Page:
Hyperdontia

Hyperdontia is when you have extra teeth. These extra teeth might grow on one or both sides of your mouth. You might have several extra teeth, or just one. Hyperdontia doesn’t always require treatment. But dentists recommend removing extra teeth if they interfere with oral health or function.

Overview

What is hyperdontia?

Hyperdontia is the medical term for supernumerary teeth (extra teeth). People with hyperdontia may have:

  • One extra tooth or several extra teeth.
  • Extra teeth on one or both sides of their mouth.
  • Extra teeth on their upper jaw, lower jaw or both. (Hyperdontia is much more common in your upper jaw.)
  • Extra teeth that appear alone or in clusters.
  • Visible (erupted) extra teeth or hidden (impacted) extra teeth.

Hyperdontia affects primary (baby) and permanent (adult) teeth, meaning anyone can have it. Typically, children have a total of 20 primary teeth and adults have a total of 32 permanent teeth. So, children with more than 20 teeth and adults with more than 32 teeth have hyperdontia.

Is it rare to have hyperdontia?

Hyperdontia is uncommon, representing about 1% to 3% of all dental abnormalities. It affects up to 3.8% of permanent (adult) teeth and up to 0.6% of primary (baby) teeth. In adults, hyperdontia is twice as common in men and people assigned male at birth (AMAB).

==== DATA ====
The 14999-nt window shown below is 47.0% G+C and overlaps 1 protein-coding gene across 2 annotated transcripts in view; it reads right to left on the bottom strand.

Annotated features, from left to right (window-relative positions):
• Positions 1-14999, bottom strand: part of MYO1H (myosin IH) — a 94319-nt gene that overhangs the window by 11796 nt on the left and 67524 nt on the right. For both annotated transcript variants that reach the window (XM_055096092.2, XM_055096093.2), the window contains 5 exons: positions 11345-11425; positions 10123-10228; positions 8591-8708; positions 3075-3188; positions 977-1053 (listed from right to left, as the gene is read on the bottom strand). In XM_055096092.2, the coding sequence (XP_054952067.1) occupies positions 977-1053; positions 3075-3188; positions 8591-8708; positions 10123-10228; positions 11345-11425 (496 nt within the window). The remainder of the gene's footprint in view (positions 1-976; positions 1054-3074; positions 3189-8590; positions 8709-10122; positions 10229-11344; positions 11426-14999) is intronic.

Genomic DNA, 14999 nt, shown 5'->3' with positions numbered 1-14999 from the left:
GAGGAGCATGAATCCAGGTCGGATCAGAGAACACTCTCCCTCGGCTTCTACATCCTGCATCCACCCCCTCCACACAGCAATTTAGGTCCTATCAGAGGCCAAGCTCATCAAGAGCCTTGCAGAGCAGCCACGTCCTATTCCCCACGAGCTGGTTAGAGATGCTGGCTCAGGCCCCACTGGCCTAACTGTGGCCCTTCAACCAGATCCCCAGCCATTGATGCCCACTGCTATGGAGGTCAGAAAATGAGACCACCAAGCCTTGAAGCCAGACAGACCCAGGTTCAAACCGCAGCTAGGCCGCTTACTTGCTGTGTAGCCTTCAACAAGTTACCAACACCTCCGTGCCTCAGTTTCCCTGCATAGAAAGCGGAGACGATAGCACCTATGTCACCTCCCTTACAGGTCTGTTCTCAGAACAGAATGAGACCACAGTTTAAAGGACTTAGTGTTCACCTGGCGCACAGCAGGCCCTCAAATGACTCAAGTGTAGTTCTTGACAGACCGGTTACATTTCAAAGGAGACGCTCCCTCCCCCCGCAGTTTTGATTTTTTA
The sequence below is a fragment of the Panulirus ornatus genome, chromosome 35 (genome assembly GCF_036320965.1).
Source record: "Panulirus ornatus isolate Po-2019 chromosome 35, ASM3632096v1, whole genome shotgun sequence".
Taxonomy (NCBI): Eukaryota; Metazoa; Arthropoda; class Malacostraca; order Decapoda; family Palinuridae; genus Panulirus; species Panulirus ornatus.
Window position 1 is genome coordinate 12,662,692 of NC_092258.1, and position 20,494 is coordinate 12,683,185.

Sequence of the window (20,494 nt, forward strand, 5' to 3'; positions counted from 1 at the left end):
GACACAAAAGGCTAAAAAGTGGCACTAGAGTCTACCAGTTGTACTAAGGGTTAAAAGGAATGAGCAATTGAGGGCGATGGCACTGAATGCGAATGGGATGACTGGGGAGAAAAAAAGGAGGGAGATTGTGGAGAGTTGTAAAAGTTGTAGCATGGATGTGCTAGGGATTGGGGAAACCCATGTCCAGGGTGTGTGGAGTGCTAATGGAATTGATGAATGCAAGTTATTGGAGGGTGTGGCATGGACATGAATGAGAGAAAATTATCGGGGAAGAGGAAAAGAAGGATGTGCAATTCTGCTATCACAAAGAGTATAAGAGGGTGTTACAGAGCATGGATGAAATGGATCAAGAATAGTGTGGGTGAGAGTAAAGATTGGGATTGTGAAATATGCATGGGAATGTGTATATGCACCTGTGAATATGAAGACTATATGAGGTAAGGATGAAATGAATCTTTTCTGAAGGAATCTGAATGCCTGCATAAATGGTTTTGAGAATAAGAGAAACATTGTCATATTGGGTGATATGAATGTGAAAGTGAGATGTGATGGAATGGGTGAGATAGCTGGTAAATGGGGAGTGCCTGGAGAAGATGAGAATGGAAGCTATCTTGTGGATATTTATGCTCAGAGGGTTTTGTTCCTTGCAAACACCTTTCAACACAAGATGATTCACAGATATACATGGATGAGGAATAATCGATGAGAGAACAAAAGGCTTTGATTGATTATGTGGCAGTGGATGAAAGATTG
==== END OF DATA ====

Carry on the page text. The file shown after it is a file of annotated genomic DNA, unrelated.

Types of supernumerary teeth

Dentists classify extra teeth according to their location in your mouth:

  • Mesiodens are the most common type of extra teeth. They grow directly behind your upper front teeth.
  • Paramolars grow (erupt) next to your molars (toward your tongue or cheek).
  • Distomolars erupt in line with (behind) the rest of your molar teeth.

Supernumerary teeth also have different shapes, including:

  • Conical (cone-shaped).
  • Supplemental (an extra tooth that’s shaped like a typical tooth).
  • Tuberculate (barrel-shaped).
  • Odontoma (a harmless, noncancerous tumor that looks like a mass or an abnormally shaped tooth).
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Symptoms and Causes

What are the symptoms of hyperdontia?

The hallmark hyperdontia symptom is one or more extra teeth.

In most cases, hyperdontia doesn’t cause discomfort. But if an extra tooth puts too much pressure on your gums or jaws, you can develop:

  • Pain.
  • Swelling.
  • Tenderness.
  • Overcrowding.
  • Infection.

What causes hyperdontia?

Experts aren’t exactly sure what causes hyperdontia, but they’ve identified several factors that can contribute to the condition, including:

  • Genetics.
  • Overactive dental lamina (the cells responsible for tooth development).
  • Atavism — when an ancestral genetic trait reappears. (For example, it’s possible that our ancestors needed extra teeth to grind up raw nuts and plants in their primitive diet.)
  • Certain health conditions.

Conditions associated with hyperdontia

It’s not always clear why some people have hyperdontia and others don’t. But supernumerary teeth are more common in people with certain conditions, like:

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What are the complications of hyperdontia?

In some cases, hyperdontia doesn’t cause any complications. But depending on the location of your extra teeth, you might develop:

  • Tooth impaction (when a tooth becomes partially or fully trapped in your jawbone).
  • Chewing issues.